Duckies from Colorado River Rentals give you the freedom to paddle your own “mini-raft” while getting closer to the waves and action! No experience necessary: duckies are a great introduction to kayaking and are a fantastic way to be independent on the river and away from the raft.

Rental includes inflatable kayak, paddle and life jacket.


Thinking about taking on the river solo? Duckies are a great rental option to get in some river miles. Whether you’re an adrenaline junkie heading out with the crew or a family vacationing for the week in the west, whitewater is a great way to get everyone involved. However, even when you think you have the right gear, things can go wrong. Let us help you make the best of your river trip with these four tips!

Safety First  

Safety should always be the first on the list for any wilderness adventures. Whitewater is a beast in itself, so knowing that kind of trip will suit you and where you are going is essential prior to putting in the water. All rivers are ranked on an international grading scale from I to VI. This scale directly reflects the level of difficulty and skill level needed to part these waters. I is the easiest on the scale and will yield a beautiful, calm day on the water, whereas VI is strictly for the extreme adventurist and one who has had plenty of experience navigating a kayak through rapids. Water flows change drastically, so up until the day of your excursion the rapids can change.

Having at least a general knowledge of the area you’re rafting is also beneficial. Your Class III section of the river can become a Class IV during a water release. Be mindful of these things and talk to local guides in the area. Certain areas can receive hail in the summer as well.  This is not a comfortable weather situation to get caught in, so be prepared for all potential situations. Learn what obstacles you can encounter, such as a strainer, and the techniques for handling them. A strainer, for example, is where tree limbs gather like a dam. Water will go through and objects will not. Having the knowledge on the correct way to handle these situations should be on your to-do list.

Be Prepared  

Whether you’re racking up the river miles on a day trip or spending a few days in the backcountry, nothing puts a damper a great day like sunburn. Once you’re on the water you’ll want to be sure to have all you need packed for your trip. Make a check list of everything you think you’ll need on the river. Food that doesn’t need to be refrigerated and is easily transportable is must, along with clean water or a water filter, towels, sunscreen, and an any emergency gear (first aid supplies, medication such as insulin or an inhaler). Pro tip: make sure you wrap those glass bottles in duck-tape. For all those Snapple loving kayakers, you don’t want to deal with broken glass along the river bank.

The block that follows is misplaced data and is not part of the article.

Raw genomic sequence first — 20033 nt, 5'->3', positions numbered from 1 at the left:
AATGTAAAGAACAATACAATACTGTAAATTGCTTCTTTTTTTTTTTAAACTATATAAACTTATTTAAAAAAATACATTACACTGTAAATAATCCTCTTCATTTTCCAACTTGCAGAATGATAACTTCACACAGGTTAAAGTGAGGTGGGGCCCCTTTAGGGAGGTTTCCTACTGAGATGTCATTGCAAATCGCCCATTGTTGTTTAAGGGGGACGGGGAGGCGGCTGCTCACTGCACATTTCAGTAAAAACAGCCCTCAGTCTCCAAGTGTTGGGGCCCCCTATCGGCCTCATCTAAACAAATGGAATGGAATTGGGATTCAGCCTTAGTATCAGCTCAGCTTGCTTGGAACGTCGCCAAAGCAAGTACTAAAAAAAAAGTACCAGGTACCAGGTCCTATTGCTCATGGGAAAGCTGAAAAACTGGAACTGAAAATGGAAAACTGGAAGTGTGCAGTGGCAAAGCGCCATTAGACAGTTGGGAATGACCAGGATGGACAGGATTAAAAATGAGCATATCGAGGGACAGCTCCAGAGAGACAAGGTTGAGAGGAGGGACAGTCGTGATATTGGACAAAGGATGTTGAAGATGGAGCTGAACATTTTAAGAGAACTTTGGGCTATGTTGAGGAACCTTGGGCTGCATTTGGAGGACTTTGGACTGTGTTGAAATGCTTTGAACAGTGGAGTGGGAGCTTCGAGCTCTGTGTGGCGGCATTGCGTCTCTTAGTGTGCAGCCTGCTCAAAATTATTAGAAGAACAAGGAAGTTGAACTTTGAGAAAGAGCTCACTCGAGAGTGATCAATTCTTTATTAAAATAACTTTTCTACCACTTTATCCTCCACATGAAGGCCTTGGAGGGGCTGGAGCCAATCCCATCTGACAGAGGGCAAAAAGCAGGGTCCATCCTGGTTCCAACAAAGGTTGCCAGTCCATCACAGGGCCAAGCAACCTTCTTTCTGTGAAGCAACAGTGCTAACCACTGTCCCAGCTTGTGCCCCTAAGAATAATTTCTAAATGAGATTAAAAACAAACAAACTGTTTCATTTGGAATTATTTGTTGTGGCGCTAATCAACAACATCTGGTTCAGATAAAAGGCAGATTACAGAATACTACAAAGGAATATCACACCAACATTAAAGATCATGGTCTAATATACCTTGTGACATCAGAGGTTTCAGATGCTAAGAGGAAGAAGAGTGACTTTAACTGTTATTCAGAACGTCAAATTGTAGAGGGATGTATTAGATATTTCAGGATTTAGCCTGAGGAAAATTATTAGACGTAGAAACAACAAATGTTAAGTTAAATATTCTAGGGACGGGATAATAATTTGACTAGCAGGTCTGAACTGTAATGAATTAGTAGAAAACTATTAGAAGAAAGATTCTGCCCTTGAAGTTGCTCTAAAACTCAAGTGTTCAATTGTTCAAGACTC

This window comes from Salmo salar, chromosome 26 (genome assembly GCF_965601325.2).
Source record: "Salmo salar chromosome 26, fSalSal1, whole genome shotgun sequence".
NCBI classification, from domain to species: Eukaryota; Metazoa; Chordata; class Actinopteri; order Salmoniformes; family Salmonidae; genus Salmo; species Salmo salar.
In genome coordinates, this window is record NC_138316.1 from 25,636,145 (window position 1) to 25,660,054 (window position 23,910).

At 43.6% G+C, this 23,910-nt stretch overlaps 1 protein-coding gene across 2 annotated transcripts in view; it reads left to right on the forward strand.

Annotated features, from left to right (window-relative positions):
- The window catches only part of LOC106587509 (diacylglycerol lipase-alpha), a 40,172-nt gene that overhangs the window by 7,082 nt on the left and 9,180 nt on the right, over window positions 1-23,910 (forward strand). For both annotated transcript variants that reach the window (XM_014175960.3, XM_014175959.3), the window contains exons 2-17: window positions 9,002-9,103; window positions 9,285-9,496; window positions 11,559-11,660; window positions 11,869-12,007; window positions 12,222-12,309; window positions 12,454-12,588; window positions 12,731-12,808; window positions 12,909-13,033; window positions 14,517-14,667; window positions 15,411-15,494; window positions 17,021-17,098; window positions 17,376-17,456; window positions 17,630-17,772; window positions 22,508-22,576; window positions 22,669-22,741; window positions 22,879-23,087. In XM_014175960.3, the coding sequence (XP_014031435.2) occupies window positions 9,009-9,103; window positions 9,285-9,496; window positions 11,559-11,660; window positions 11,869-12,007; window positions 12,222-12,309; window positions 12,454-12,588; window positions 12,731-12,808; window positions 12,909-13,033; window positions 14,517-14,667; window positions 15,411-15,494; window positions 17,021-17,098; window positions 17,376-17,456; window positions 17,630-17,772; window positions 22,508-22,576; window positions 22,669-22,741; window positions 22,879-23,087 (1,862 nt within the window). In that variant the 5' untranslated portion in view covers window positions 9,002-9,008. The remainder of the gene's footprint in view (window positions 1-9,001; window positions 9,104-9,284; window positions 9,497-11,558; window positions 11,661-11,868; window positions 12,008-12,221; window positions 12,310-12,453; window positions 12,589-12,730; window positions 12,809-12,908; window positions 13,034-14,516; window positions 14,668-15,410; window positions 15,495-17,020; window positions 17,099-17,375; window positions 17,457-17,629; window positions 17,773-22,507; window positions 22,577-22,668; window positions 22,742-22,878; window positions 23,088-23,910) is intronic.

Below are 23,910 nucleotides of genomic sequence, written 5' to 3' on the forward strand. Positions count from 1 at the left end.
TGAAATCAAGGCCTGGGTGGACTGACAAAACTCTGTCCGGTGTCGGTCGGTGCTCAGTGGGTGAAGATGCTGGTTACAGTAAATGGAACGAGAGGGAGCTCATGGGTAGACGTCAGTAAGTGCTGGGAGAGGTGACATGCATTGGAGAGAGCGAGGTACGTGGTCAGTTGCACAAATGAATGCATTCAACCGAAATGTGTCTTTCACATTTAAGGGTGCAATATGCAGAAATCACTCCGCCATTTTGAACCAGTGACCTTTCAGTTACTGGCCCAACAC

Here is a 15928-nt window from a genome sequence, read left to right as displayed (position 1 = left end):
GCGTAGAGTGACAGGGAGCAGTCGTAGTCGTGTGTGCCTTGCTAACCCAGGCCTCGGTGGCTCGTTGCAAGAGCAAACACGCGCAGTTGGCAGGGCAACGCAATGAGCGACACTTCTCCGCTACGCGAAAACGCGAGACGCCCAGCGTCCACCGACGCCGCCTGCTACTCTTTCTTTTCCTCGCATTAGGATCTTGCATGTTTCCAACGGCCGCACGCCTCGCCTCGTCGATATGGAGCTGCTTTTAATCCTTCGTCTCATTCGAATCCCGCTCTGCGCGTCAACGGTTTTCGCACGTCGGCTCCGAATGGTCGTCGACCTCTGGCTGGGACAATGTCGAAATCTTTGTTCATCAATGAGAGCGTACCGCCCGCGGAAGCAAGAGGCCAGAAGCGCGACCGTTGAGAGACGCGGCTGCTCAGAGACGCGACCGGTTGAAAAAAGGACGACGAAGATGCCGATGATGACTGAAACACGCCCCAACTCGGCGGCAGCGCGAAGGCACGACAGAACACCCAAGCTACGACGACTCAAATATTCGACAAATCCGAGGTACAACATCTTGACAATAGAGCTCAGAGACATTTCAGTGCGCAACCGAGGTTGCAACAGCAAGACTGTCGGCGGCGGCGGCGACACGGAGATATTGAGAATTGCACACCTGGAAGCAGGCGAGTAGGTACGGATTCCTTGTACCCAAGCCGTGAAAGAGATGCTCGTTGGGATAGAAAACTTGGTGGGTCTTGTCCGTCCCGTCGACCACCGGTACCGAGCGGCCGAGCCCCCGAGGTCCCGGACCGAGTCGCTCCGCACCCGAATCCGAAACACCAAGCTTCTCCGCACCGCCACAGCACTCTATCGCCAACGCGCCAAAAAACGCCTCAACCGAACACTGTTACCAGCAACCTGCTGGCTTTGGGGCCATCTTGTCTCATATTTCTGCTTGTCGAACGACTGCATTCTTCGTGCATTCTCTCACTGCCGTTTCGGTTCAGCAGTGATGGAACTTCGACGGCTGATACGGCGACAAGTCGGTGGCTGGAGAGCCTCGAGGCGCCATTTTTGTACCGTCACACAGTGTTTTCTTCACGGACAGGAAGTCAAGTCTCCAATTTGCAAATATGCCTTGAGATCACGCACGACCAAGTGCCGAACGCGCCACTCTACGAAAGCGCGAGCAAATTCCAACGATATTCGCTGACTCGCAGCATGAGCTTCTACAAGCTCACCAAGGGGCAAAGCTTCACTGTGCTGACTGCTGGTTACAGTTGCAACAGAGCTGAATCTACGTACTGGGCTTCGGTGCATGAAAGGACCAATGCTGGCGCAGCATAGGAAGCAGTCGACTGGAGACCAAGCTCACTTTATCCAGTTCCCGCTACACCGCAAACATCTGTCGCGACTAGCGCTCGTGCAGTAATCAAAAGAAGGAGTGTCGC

What to Wear

Wear the right gear and you won’t be miserable the entire trip. That’s right, if you get cold first thing, it’s going to be a daunting task to attempt to get warm again.

Do’s

  • Neoprene socks and proper footwear are a great investment for boating.
  • Synthetic anything is a good choice for water, as this material is fast drying and won’t pull heat from your body to dry itself.
  • A good dry bag to throw all your belongings in
  • A solid pair of sunglasses should come along with you as well.  You’re closer to the sun on Colorado’s rivers, and the reflection off the water can seem even brighter. Protect your best asset with a pair of shades and be sure to not lose your glasses by attaching some chums to hang them around your neck.
  • A great backpacking sleeping bag.  You’ll want something lightweight, but that will also keep you warm.  Colorado nights get chilly, especially when you’re sleeping next to a river or under a clear sky.

Don’ts

  • Electronics.  You won’t have phone service anyway, so leave it in your truck for your trip.
  • Cotton will quickly get wet and stay wet, so avoid wearing anything cotton on your trip.

Have a Good Time

Being aware of the river is what makes for a good time! We highly recommend having some prior experience with unguided kayak adventures. If this is your first time, roll that duckie up and head to Lake Dillon or Wolford Mountain Reservoir for some calm water to paddle around. This is a great place to learn to control your kayak and an overall fun time for the entire family. Duckies can be easily inflated in almost any location, giving you tons of mobility with these river riders. All inflatable kayak rentals include a paddle and life jacket.